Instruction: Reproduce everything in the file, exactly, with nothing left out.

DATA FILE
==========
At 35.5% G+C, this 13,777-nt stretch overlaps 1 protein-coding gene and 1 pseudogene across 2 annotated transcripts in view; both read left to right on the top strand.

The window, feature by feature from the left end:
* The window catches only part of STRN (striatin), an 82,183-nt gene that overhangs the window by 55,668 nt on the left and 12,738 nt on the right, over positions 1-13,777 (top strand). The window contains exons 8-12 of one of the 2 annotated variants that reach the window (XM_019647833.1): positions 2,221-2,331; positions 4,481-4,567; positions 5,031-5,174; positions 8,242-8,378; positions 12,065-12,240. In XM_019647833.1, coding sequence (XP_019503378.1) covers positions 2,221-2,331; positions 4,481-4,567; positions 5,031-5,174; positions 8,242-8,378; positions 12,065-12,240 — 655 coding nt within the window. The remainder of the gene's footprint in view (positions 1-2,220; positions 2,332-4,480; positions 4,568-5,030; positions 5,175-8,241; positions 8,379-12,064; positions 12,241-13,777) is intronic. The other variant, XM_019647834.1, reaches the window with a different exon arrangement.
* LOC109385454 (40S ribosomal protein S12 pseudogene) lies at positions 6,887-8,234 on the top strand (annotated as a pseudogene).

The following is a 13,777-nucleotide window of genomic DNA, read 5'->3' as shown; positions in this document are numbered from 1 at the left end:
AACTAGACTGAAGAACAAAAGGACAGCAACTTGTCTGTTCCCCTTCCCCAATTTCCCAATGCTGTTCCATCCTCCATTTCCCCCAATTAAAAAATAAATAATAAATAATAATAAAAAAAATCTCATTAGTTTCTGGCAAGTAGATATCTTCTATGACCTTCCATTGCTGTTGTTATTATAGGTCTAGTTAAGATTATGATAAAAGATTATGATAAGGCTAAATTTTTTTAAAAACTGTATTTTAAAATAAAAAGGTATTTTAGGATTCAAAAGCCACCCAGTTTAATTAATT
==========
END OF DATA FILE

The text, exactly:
At 35.5% G+C, this 13,777-nt stretch overlaps 1 protein-coding gene and 1 pseudogene across 2 annotated transcripts in view; both read left to right on the top strand.

The window, feature by feature from the left end:
* The window catches only part of STRN (striatin), an 82,183-nt gene that overhangs the window by 55,668 nt on the left and 12,738 nt on the right, over positions 1-13,777 (top strand). The window contains exons 8-12 of one of the 2 annotated variants that reach the window (XM_019647833.1): positions 2,221-2,331; positions 4,481-4,567; positions 5,031-5,174; positions 8,242-8,378; positions 12,065-12,240. In XM_019647833.1, coding sequence (XP_019503378.1) covers positions 2,221-2,331; positions 4,481-4,567; positions 5,031-5,174; positions 8,242-8,378; positions 12,065-12,240 — 655 coding nt within the window. The remainder of the gene's footprint in view (positions 1-2,220; positions 2,332-4,480; positions 4,568-5,030; positions 5,175-8,241; positions 8,379-12,064; positions 12,241-13,777) is intronic. The other variant, XM_019647834.1, reaches the window with a different exon arrangement.
* LOC109385454 (40S ribosomal protein S12 pseudogene) lies at positions 6,887-8,234 on the top strand (annotated as a pseudogene).

The following is a 13,777-nucleotide window of genomic DNA, read 5'->3' as shown; positions in this document are numbered from 1 at the left end:
AACTAGACTGAAGAACAAAAGGACAGCAACTTGTCTGTTCCCCTTCCCCAATTTCCCAATGCTGTTCCATCCTCCATTTCCCCCAATTAAAAAATAAATAATAAATAATAATAAAAAAAATCTCATTAGTTTCTGGCAAGTAGATATCTTCTATGACCTTCCATTGCTGTTGTTATTATAGGTCTAGTTAAGATTATGATAAAAGATTATGATAAGGCTAAATTTTTTTAAAAACTGTATTTTAAAATAAAAAGGTATTTTAGGATTCAAAAGCCACCCAGTTTAATTAATT